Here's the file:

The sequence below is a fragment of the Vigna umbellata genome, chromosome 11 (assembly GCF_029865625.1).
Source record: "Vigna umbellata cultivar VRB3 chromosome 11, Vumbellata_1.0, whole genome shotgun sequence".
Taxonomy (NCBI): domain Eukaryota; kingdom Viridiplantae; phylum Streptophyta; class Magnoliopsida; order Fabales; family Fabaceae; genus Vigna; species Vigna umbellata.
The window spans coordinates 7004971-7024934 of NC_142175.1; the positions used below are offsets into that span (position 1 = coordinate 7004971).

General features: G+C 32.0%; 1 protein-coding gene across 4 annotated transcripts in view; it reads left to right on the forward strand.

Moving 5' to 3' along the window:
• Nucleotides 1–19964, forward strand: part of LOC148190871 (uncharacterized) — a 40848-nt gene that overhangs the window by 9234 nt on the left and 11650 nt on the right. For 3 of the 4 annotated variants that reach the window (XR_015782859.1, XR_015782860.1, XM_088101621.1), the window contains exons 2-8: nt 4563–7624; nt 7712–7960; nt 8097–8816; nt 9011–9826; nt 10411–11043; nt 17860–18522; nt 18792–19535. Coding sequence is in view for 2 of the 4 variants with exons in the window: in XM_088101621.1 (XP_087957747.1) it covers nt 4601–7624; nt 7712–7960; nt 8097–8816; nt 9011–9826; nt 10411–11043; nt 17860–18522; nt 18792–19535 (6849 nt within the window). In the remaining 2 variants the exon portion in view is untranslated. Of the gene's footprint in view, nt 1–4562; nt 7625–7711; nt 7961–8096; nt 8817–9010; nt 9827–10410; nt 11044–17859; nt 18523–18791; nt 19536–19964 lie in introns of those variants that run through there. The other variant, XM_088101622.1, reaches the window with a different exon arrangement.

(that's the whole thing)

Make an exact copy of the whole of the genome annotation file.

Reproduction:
The sequence below is a fragment of the Vigna umbellata genome, chromosome 11 (assembly GCF_029865625.1).
Source record: "Vigna umbellata cultivar VRB3 chromosome 11, Vumbellata_1.0, whole genome shotgun sequence".
Taxonomy (NCBI): domain Eukaryota; kingdom Viridiplantae; phylum Streptophyta; class Magnoliopsida; order Fabales; family Fabaceae; genus Vigna; species Vigna umbellata.
The window spans coordinates 7004971-7024934 of NC_142175.1; the positions used below are offsets into that span (position 1 = coordinate 7004971).

General features: G+C 32.0%; 1 protein-coding gene across 4 annotated transcripts in view; it reads left to right on the forward strand.

Moving 5' to 3' along the window:
• Nucleotides 1–19964, forward strand: part of LOC148190871 (uncharacterized) — a 40848-nt gene that overhangs the window by 9234 nt on the left and 11650 nt on the right. For 3 of the 4 annotated variants that reach the window (XR_015782859.1, XR_015782860.1, XM_088101621.1), the window contains exons 2-8: nt 4563–7624; nt 7712–7960; nt 8097–8816; nt 9011–9826; nt 10411–11043; nt 17860–18522; nt 18792–19535. Coding sequence is in view for 2 of the 4 variants with exons in the window: in XM_088101621.1 (XP_087957747.1) it covers nt 4601–7624; nt 7712–7960; nt 8097–8816; nt 9011–9826; nt 10411–11043; nt 17860–18522; nt 18792–19535 (6849 nt within the window). In the remaining 2 variants the exon portion in view is untranslated. Of the gene's footprint in view, nt 1–4562; nt 7625–7711; nt 7961–8096; nt 8817–9010; nt 9827–10410; nt 11044–17859; nt 18523–18791; nt 19536–19964 lie in introns of those variants that run through there. The other variant, XM_088101622.1, reaches the window with a different exon arrangement.